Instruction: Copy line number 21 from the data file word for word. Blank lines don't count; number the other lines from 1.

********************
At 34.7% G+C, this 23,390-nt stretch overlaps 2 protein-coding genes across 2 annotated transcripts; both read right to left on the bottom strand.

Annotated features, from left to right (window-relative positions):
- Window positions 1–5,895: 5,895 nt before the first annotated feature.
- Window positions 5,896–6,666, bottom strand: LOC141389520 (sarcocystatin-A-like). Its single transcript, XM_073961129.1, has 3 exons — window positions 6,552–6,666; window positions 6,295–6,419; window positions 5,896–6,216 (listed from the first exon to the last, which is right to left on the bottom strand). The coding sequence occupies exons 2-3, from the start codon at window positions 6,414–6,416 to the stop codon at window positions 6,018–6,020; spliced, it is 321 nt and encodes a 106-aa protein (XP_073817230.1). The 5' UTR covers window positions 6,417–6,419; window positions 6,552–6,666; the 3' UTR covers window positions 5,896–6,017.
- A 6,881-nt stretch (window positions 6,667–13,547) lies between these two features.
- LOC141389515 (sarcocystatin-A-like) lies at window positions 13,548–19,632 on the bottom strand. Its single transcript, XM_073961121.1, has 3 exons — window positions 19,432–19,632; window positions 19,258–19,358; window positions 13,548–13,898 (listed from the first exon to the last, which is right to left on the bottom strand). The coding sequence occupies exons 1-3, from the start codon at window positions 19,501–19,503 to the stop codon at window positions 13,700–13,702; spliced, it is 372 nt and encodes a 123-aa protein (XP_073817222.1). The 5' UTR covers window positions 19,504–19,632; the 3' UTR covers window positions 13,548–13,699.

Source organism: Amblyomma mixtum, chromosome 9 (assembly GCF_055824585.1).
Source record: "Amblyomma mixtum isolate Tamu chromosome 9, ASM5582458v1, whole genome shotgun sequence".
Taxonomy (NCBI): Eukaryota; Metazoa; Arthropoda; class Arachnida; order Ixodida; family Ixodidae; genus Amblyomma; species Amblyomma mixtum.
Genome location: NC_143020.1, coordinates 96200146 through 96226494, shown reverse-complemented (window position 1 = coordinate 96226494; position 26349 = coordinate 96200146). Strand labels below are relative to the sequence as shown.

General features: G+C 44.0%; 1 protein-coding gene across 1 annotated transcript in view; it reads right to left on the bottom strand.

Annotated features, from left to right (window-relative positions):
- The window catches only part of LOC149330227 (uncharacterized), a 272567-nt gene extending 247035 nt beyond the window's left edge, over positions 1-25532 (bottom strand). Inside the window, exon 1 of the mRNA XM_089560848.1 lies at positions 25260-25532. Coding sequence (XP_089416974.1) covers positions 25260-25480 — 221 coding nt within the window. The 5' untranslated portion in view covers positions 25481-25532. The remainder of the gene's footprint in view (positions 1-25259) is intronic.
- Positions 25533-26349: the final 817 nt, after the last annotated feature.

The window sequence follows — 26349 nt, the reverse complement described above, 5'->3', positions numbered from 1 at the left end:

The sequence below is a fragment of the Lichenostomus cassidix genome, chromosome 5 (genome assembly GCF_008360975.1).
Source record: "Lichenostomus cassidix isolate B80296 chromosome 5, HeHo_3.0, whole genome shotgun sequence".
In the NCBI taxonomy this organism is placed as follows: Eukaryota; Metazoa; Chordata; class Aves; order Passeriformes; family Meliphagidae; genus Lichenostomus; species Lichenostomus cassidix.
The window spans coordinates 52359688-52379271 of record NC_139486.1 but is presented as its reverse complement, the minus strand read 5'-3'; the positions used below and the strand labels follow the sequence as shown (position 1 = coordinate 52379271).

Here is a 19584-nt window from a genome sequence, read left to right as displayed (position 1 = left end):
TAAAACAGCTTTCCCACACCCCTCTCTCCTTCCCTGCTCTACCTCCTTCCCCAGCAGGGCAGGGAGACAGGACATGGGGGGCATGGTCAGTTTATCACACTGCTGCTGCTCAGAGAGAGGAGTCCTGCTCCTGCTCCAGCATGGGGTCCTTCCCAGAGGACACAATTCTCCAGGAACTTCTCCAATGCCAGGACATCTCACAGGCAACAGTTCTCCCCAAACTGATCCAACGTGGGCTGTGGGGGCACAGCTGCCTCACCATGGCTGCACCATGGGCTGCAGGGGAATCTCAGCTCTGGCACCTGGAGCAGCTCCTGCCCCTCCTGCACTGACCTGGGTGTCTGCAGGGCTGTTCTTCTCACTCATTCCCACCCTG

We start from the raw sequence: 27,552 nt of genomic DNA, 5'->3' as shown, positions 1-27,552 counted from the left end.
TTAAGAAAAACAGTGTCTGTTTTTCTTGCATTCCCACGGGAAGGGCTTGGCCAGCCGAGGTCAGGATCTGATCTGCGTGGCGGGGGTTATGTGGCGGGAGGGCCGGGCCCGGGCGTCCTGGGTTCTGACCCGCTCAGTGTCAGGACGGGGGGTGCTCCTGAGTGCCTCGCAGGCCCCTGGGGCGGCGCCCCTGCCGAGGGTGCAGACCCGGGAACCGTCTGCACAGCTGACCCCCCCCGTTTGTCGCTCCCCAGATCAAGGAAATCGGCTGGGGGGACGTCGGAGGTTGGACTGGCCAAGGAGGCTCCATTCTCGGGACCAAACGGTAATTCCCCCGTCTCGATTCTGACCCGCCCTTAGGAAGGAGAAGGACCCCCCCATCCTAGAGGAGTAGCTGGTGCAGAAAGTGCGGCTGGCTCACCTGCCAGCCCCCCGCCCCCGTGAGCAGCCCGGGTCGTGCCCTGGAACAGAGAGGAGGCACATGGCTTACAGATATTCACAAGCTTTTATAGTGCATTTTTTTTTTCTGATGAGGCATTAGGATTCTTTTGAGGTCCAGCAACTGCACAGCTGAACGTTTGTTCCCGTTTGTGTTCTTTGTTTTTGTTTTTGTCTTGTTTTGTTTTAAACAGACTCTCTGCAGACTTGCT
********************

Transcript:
TAAAACAGCTTTCCCACACCCCTCTCTCCTTCCCTGCTCTACCTCCTTCCCCAGCAGGGCAGGGAGACAGGACATGGGGGGCATGGTCAGTTTATCACACTGCTGCTGCTCAGAGAGAGGAGTCCTGCTCCTGCTCCAGCATGGGGTCCTTCCCAGAGGACACAATTCTCCAGGAACTTCTCCAATGCCAGGACATCTCACAGGCAACAGTTCTCCCCAAACTGATCCAACGTGGGCTGTGGGGGCACAGCTGCCTCACCATGGCTGCACCATGGGCTGCAGGGGAATCTCAGCTCTGGCACCTGGAGCAGCTCCTGCCCCTCCTGCACTGACCTGGGTGTCTGCAGGGCTGTTCTTCTCACTCATTCCCACCCTG